There was good and bad in the fact that we had to pack up and leave St Helen’s on Boxing Day. The traditional day of lounging on the sofa watching cricket and eating left overs was sorely missed. However we were heading to the Hobart area for a few days, coinciding with arrival of the Sydney to Hobart yachts, and hoped to soak up some of the seafaring vibe.
Our journey to our campsite at New Norfolk, just out of Hobart, was down through the midlands via the “Historic Highway” owing to the fact it was the least windy road we could find. Twisting narrow roads have become the norm in Tasmania with the glory days of the Stuart Highway and WA highways long gone. There is a string of little historic villages from convict times that we were able to check out along our route.
Our foray into Hobart Town was planned to coincide with the line honours winner of the Sydney to Hobart. We began with a stroll around Battery Point. There was a lot happening around the waterfront with the Taste of Tasmania festival at Salamanca Place and Constitution Dock buzzing in anticipation of the winner’s arrival. As we checked out the displays and the official trophies in the Race Tent, we watched the estimated time of the winners arrival slowly get later and later as the two boats were becalmed off Tasman Island.
By lunchtime, the winner’s forecast arrival time had blown out to 9pm, so we decided to tackle Mt Wellington. By car, not foot. The Mt Wellington summit is only a 25min drive literally from the centre of Hobart. Towering over the city with a summit of 1250m above sea level, there is a spectacular vista for miles around, when its not covered in cloud of course. Just two weeks ago it was covered in snow.
Luckily for us we had a clear bright day and with vain hopes of watching some yachts from afar come up Storm Bay and into the Derwent we checked out the views, climbed over rocks and marvelled at how far we could see. No boats though.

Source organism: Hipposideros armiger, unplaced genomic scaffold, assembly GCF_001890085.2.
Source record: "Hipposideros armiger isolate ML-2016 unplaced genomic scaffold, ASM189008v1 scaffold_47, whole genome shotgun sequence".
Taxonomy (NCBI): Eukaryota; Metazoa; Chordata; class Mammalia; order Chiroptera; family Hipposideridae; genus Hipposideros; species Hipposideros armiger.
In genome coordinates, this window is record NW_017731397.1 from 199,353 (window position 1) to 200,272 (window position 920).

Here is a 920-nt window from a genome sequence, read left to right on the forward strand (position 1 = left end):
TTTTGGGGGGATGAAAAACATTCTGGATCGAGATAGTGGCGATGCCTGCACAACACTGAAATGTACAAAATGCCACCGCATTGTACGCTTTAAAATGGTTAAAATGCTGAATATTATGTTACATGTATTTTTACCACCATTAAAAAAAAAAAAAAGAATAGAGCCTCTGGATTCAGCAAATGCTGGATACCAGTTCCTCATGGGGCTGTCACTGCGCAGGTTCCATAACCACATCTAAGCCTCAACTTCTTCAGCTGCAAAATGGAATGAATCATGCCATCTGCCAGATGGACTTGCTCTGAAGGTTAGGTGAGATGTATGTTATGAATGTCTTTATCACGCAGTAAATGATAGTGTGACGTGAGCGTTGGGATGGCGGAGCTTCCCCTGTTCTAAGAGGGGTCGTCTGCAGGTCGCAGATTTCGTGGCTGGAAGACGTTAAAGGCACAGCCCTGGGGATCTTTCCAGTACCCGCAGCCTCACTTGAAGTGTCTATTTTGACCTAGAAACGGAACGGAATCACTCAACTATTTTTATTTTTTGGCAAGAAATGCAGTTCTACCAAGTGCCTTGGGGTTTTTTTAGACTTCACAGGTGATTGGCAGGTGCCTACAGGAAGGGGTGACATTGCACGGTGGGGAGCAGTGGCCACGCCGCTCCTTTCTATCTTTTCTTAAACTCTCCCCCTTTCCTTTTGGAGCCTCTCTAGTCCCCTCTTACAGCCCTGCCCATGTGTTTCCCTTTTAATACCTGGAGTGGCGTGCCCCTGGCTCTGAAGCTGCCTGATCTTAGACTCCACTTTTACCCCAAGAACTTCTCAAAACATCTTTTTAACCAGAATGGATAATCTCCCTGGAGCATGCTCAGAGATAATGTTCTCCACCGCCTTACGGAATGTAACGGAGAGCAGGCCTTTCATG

It was back to New Norfolk for the night, vowing to return the next day to see a few of the leading boats come in. Our little campsite was a cracking spot up in the hills with a timber cottage for a camp kitchen, great gardens, only two ensuite sites and two cabins. Perfect for the 10 strong Team Tasmania party.
We built fires, enjoyed their warmth, played around the property, fed the goats and played with the resident dog.
We awoke to the news that the line honours winner, Loyal, was subject to a protest for an alleged breach of the “outside assistance” rule. Luckily for us the hearing was scheduled to be heard that morning as we headed back down to the docks to see some boats come in.
So with the result still up for grabs and only a few of the big name front runners finished, we wandered around Constitution Dock and got up close and personal with the pure racing machines Loyal, Wild Oats XI, Lahana, Ichi Ban and others. Fortunately we saw three boats cross the line in quick succession around midday including Ragamuffin. Cheers went up and we all celebrated as the word came through to the crew still onboard Loyal, that the protest was dismissed and they were declared the winners. So, in the end, we were there when the race was won!
The highlight was being able to board Lahana, the 3rd boat over the line. The crew were decidedly happy and merry having come in at 1am, and had not yet finished unloading the boat. We all climbed aboard and chatted with the crew, discussed the race, checked out below the decks and found out all about these super maxis.
So with our Sydney to Hobart completed, the long way round, it was time to move onto Port Arthur and commence the Hobart to Sydney return journey by a much shorter route.